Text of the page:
We'd all like to invest like the legendary Warren Buffett, turning thousands into millions or more. Buffett analyzes companies by calculating return on invested capital, or ROIC, to help determine whether a company has an economic moat -- the ability to earn returns on its money above that money's cost.
In this series, we examine several companies in a single industry to determine their ROIC. Let's look at Union Pacific and three of its industry peers, to see how efficiently they use cash.
Of course, it's not the only metric in value investing, but ROIC may be the most important one. By determining a company's ROIC, you can see how well it's using the cash you entrust to it and whether it's actually creating value for you. Simply put, it divides a company's operating profit by how much investment it took to get that profit. The formula is:
ROIC = net operating profit after taxes / Invested capital
(Get further detail on the nuances of the formula.)
This one-size-fits-all calculation cuts out many of the legal accounting tricks (such as excessive debt) that managers use to boost earnings numbers, and it provides you with an apples-to-apples way to evaluate businesses, even across industries. The higher the ROIC, the more efficiently the company uses capital.
Ultimately, we're looking for companies that can invest their money at rates that are higher than the cost of capital, which for most businesses is between 8% and 12%. Ideally, we want to see ROIC above 12%, at a minimum, and a history of increasing returns, or at least steady returns, which indicate some durability to the company's economic moat.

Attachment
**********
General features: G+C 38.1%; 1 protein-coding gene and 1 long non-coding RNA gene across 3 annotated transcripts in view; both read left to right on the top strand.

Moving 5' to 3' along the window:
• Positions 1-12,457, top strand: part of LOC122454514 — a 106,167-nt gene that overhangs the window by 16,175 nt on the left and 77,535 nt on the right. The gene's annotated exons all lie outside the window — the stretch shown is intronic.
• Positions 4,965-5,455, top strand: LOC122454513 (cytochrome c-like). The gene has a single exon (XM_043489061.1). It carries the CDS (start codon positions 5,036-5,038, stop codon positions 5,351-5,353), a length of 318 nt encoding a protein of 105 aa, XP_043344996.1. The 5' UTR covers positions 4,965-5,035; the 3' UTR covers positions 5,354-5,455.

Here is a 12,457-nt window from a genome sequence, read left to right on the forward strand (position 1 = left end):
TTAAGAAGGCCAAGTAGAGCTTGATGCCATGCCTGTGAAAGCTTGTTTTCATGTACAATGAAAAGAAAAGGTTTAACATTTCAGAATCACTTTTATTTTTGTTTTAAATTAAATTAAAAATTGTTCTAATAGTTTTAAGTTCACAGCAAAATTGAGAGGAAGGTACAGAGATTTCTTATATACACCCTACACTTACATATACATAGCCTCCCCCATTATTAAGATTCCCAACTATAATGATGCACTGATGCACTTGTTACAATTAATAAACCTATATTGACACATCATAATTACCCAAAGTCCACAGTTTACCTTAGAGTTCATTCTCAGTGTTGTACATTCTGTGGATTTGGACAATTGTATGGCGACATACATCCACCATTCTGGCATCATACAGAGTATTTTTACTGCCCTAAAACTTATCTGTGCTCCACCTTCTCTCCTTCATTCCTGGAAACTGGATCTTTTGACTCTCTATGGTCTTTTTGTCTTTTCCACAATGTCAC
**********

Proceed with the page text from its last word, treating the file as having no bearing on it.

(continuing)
Here are the ROIC figures for Colgate and three industry peers over a few periods.
1 Year Ago
3 Years Ago
5 Years Ago
Canadian National Railway
Source: S&P Capital IQ. TTM = trailing 12 months.
Union Pacific and Canadian National Railway have comparable returns on invested capital close to the 10% range. But while Union Pacific has grown its ROIC significantly from five years ago, Canadian National Railway hasn't shown much growth. CSX offers returns on invested capital at nearly 8%, and while its returns are down from last year, they've increased from five years ago. Norfolk Southern offers returns on invested capital at exactly 7% -- the same as five years ago.
Union Pacific, Canadian National Railway, CSX, and Norfolk Southern have all suffered from a struggling economy, but high energy prices have helped them remain somewhat resilient as companies turn to cheaper methods for transporting their goods. Canadian National Railway and Union Pacific have also managed to gain significant advantages from insufficient pipeline coverage in North Dakota, which has forced energy companies to turn to them as a way to ship their energy from the Bakken Shale. Union Pacific's lack of heavy exposure to coal shipping has also helped shelter it from some of the revenue costs faced by CSX and Norfolk Southern, which have suffered from a reduced demand for coal.
Businesses with consistently high ROIC show that they're efficiently using capital. They also have the ability to treat shareholders well, because they can then use their extra cash to pay out dividends to us, buy back shares, or further invest in their franchise. And healthy and growing dividends are something that Warren Buffett has long loved.
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The article Does Union Pacific Pass Buffett's Test? originally appeared on Fool.com.
Jim Royal has no position in any stocks mentioned. The Motley Fool recommends Canadian National Railway. Try any of our Foolish newsletter services free for 30 days. We Fools don't all hold the same opinions, but we all believe that considering a diverse range of insights makes us better investors. The Motley Fool has a disclosure policy.
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